We made several day trips to Invercargill, then after leaving Niagara spent two nights behind an Invercargill motel which offered showers and a washing machine and also a rather mediocre restaurant which we tried once as the menu sounded good (!).
Our first visit was on a rainy day, so after making sure the Gibb family paintings were still on display …..
….. we paid our customary visit to Henry the Tuatara and his quite active offspring at the Museum, spotted an interesting display of old keys, and did some shopping.
Returning to T5 at Niagara via Fortrose, we visited the old wooden lighthouse at Waipapa Point, the scene of NZ’s worst civilian maritime disaster in 1881 when the SS Tararua sank with the loss of 131 lives.
The site of the well-sheltered lighthouse keeper’s house is just discernible among a thicket of huge old trees.
We briefly turned off the main road to investigate a sign which said “shipwreck” in the Fortress Estuary. Not too much to see there.
Somewhere along the way we also spotted Dead Horse Road. Maybe the name is not so uncommon after all, Nic and Mick!
Some days later, with T5 ensconced in Invercargill we ventured further afield to Riverton for lunch. It seemed much further away than either of us remembered! – actually about 36 km. Lunch was in an old building where Mrs. Clark’s Cafe has been going for over 100 years. Highly recommended.
The wind is obviously rather strong in that area, as well as the Catlins. Witness the trees at the cemetery outside Riverton with their lopsided wind-sheared tops. It was when returning from that trip that spotted the latest fashion colour in hay bale covers. Marshmallows for baby dinosaurs?
We stopped at Hayes’ Engineering shop on the way back from Riverton. Besides an amazingly comprehensive stock of motorcycle parts etc plus old motorcycles and some cars, it had the best stock of gourmet kitchenware that I have ever seen. I wandered around for at least half an hour, a luxury I seldom enjoy on my own but this time Dave was engrossed with the motorcycles and the contents of Burt Munro’s shed(s) – “Offerings to the God of Speed”. Unfortunately caravans are not the best place to keep a stock of gourmet kitchenware so I contented myself with a two-ended teflon scrapper which I badly needed.
Indeed I was quite surprised at the number of big new shops in the area to the west of the old main shopping area. A new Farmers, Briscoes etc.
While in Invercargill Dave also paid a visit to Richardson’s Transport Museum. Here’s his report:
While we were in Invercargill I took the opportunity to go through Bill Richardson’s Transport Museum, Nancy decided to stay “home” and do some research. The museum was originally for trucks but has expanded to include a range of Fords, the so-called “Letter” cars as well as several other makes including some Citroens and VW Kombis.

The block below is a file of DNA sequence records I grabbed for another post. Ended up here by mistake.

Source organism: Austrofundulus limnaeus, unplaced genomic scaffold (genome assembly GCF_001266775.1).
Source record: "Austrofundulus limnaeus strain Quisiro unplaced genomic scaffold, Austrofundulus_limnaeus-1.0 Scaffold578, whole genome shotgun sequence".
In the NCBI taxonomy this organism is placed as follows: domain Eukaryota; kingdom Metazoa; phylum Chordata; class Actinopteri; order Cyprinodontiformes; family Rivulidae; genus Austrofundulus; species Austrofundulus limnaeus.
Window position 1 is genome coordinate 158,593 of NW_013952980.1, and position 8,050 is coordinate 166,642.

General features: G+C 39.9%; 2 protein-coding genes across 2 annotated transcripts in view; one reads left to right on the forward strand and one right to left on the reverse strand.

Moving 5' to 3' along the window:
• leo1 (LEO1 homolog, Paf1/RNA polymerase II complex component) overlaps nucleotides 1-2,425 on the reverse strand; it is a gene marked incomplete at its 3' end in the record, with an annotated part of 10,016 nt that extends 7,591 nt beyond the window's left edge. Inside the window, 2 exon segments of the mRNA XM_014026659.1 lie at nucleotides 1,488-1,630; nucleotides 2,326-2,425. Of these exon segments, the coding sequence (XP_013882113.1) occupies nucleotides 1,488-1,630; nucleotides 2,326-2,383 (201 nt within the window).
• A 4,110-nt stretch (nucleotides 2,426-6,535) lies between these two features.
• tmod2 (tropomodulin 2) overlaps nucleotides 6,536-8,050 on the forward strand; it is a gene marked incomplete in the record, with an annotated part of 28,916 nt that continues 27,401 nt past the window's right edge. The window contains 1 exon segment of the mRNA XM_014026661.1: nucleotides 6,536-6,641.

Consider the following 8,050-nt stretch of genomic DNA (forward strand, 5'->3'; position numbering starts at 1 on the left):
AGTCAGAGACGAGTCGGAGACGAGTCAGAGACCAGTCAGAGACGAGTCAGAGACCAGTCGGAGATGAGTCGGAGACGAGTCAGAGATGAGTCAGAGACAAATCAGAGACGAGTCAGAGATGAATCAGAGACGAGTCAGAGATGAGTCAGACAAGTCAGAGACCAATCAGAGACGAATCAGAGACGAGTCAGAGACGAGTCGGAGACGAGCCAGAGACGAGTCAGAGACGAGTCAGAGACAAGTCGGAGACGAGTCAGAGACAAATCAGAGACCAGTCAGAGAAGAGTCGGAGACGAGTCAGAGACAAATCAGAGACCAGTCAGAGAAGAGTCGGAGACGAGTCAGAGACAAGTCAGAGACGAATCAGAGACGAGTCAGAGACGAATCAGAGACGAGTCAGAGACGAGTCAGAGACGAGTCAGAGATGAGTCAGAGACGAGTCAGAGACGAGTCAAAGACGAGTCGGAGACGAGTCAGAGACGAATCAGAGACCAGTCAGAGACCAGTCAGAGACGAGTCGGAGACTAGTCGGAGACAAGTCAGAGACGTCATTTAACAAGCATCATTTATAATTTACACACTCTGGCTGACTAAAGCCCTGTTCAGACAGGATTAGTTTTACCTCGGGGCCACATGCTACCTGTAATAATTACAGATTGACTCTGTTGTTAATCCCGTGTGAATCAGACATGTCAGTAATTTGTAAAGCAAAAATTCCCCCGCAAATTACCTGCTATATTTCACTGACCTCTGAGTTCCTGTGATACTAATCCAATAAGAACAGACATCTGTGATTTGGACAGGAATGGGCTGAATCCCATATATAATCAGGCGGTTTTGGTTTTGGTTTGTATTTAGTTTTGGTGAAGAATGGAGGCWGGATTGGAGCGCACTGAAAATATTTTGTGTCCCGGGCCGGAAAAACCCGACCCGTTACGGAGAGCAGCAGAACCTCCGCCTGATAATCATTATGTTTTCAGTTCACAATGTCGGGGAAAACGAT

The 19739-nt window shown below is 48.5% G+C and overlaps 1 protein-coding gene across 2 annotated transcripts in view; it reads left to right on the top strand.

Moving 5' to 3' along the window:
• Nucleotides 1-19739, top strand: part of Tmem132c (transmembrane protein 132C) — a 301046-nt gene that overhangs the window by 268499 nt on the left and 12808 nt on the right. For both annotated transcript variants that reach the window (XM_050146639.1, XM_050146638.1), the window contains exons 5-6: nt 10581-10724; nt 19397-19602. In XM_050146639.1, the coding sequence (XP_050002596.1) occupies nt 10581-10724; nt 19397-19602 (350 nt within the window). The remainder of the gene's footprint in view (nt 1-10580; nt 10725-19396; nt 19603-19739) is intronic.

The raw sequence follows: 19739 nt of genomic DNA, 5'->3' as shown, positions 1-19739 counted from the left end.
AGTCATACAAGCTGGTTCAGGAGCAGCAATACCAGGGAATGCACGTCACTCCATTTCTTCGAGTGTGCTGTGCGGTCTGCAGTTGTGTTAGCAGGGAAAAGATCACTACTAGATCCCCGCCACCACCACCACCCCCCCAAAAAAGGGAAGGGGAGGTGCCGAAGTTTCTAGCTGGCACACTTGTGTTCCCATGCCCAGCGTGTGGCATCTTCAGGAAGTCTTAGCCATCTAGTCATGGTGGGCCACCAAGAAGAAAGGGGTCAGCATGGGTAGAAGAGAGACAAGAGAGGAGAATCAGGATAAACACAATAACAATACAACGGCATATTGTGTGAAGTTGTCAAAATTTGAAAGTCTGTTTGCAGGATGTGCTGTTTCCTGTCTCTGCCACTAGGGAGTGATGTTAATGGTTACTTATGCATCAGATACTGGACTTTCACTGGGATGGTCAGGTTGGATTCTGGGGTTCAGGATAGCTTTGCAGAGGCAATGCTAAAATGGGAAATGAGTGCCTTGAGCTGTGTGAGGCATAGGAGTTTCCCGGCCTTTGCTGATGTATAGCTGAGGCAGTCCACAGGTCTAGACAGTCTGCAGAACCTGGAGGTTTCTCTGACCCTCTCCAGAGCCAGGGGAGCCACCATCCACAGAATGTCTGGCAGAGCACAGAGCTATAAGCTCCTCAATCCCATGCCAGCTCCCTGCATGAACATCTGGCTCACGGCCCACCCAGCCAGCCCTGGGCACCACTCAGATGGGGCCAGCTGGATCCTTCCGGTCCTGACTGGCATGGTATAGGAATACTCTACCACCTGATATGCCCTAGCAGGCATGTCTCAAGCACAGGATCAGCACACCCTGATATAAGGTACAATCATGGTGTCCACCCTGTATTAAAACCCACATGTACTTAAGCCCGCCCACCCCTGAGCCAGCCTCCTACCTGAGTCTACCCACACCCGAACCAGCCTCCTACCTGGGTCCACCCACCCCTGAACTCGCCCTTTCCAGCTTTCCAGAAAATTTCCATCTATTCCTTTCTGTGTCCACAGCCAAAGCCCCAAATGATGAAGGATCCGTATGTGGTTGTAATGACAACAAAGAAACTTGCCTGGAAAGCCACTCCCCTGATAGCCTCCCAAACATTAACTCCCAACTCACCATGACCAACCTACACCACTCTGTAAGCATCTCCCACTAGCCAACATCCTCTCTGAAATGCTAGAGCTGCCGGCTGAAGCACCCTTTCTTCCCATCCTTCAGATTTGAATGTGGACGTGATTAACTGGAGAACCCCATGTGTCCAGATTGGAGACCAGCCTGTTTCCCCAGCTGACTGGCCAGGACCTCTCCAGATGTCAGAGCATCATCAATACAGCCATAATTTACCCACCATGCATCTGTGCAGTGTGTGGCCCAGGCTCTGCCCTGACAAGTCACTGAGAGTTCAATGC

The museum covers 15,000 sq/m of floor area and has an amazing selection of cars, trucks and other memorabilia. Most of the vehicles in the Museum have been restored but there are quite a few that have come in off the street and just been cleaned before display, the quality of the restorations is amazing.
I managed to spend three hours checking out the displays and probably missed half of what was there. The Fords included the range of letter cars that were built before the model T as well as examples that were built into the 1930s. All beautifully restored and in working order.
The trucks included some that I had never heard of before from English, Continental, Japanese and American manufacturers. If you are ever in Invercargill with some time to spare then I can recommend some time spent here.
A visit to Invercargill would not be complete without paying my respects to Great Grandfather Frederick Wentworth Wade (1838-1912) and his second wife Ada (Macloskey) (1858-1931) and also for the first time Ada’s sister Constance (Macloskey) Tothill (1862-1897) (I had not known until recently that she was buried in the same cemetery). GGFather Wade’s first wife Adela Macloskey died aged 26 on a visit to Melbourne with my grandmother aged 6 months, the youngest of six children all under 10; and Constance died aged 34 when her six children were also under ten years of age. The similarities do not stop there. Adela’s husband remarried two years later, to her niece Ada Macloskey; and Constance’s husband George Compton Tothill remarried one year after Constance’s death, to his cousin Henrietta Tothill.
When I first visited Great Grandfather in 2000 there was a large cross with ‘ADA’ on top of the plinth. But on my second visit about 2007, the cross had vanished. I enquired of the cemetery people and they did a search but could not locate it; however on this visit I spotted it lying face downwards in a nearby gravesite.
Here’s Dave holding it in place, and also standing near Constance’s grave with Ada and Frederick’s in the foreground. (His name is misspelled and we noticed a similar error on several other graves!)
At least “my” graves didn’t have a huge tree growing in it. I wonder if there was more than one sarcophagus in the enclosure initially.
Frederick and Ada’s daughter Fonna left a large bequest to St. John’s Invercargill, part of which was used to beautify the grounds. St. John’s is an imposing old church and in the rounds are some enormous old trees which Frederick would have known. I’ve got goosebumps ….